Then the good part. The way out. Murthy's prescription for getting well.

Spend time with people we love – at least fifteen minutes a day really connecting with those we care about. Focus on the other, forget multi-tasking. Build a stronger connection with yourself by finding ways to enjoy solitude with music, nature, art for example. Help others and let others help you.

As I mentioned, this transcript I was reading was a conversation between two people. The other one , Father Gregory Boyle, though I have never met him in person, is my superhero.

Boyle is a Jesuit priest. He founded and operates the largest gang rehabilitation program in the world – Homeboy Industries. I have loved reading each of his three books – Tattoos on the Heart, Barking To The Choir, and The Whole Language. He’s funny and he’s the “real deal” as one of my friends describes him.

Boyle has been able to create a culture where people from rival gangs embrace each other both figuratively and literally. Though these “homies”(as he calls them and they call themselves) have come from indescribably horrible situations, they are able to connect with each other – human being to human being.

Much of the wisdom Boyle shares (as well as the humor) comes from the homies themselves. One of his mantras learned from a homie, went something like, “If you’re humble, you won’t stumble.”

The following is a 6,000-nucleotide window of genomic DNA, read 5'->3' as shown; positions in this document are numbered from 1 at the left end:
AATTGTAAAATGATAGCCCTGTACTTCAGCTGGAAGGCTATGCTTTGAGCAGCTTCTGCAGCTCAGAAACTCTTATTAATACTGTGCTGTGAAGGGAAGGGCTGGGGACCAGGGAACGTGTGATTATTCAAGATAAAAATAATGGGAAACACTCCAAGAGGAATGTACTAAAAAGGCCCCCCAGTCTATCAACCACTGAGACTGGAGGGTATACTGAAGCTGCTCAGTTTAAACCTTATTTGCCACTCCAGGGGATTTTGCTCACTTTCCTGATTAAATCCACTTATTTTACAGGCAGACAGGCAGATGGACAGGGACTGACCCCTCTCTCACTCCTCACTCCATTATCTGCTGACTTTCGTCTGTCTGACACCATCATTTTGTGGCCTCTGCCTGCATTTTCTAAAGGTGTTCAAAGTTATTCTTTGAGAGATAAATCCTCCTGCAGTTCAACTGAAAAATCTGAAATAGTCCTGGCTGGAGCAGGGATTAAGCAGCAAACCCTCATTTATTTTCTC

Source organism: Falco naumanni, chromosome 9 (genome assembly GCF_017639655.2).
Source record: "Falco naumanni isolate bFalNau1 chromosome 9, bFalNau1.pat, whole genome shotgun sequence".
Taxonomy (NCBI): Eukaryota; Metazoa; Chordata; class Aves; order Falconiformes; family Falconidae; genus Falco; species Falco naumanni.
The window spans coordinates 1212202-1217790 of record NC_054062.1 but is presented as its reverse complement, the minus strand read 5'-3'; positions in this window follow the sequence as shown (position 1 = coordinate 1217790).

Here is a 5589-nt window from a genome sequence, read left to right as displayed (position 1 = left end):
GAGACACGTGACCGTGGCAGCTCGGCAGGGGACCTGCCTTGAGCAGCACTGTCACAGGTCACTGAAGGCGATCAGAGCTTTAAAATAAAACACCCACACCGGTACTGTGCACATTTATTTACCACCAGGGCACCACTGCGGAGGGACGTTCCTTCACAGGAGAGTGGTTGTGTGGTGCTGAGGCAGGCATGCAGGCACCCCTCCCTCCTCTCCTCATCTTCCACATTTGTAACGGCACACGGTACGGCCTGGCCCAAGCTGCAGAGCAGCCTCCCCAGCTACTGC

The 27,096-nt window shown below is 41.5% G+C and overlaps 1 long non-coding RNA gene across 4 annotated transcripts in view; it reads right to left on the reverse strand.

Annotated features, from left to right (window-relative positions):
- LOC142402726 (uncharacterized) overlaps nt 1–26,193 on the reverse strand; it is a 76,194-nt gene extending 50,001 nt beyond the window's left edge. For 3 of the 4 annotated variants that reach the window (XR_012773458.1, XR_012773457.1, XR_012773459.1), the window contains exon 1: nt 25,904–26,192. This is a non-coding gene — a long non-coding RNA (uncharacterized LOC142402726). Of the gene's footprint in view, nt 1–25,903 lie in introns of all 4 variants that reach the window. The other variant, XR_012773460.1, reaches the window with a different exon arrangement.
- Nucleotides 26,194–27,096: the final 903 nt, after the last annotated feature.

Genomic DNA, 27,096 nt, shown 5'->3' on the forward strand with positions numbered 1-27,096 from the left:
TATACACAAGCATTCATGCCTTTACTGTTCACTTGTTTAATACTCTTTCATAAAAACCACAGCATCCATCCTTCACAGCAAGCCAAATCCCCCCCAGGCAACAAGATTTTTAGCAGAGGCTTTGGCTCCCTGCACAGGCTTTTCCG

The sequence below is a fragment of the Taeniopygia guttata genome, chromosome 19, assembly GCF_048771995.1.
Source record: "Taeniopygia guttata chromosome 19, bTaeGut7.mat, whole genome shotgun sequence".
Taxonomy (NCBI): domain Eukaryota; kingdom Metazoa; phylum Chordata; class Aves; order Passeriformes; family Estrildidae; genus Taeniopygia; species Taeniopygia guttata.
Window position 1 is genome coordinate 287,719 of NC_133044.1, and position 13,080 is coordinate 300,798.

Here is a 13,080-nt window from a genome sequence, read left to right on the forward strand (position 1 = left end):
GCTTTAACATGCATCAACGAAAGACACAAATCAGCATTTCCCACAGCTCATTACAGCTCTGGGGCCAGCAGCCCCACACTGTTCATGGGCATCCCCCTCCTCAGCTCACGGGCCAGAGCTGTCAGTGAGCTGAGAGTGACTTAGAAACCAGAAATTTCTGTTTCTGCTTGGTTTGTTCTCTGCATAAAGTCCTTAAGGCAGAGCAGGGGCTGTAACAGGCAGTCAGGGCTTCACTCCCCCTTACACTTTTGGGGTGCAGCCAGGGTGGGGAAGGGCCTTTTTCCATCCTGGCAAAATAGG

Boyle says It reminds him to be authentic, open, vulnerable about who he is. Boyle recounts a time when he told a homie that he loved him, but sometimes he was a pain in the ass. The homie assured him that the feeling was mutual.

Peeking into these men’s minds, hearing their wisdom and humor buoyed my spirits. Thinking about what they are bringing to the world gave me hope and set me up for feeling good and feeling strong.

After reading the transcript of the conversation between Murthy and Boyle, I went downstairs to connect with four family members. These are people I love and care about. People who accept me and value me. The very folks Murthy mentions in his prescription for getting well. We are all staying at the family cabin at Lake Wenatchee.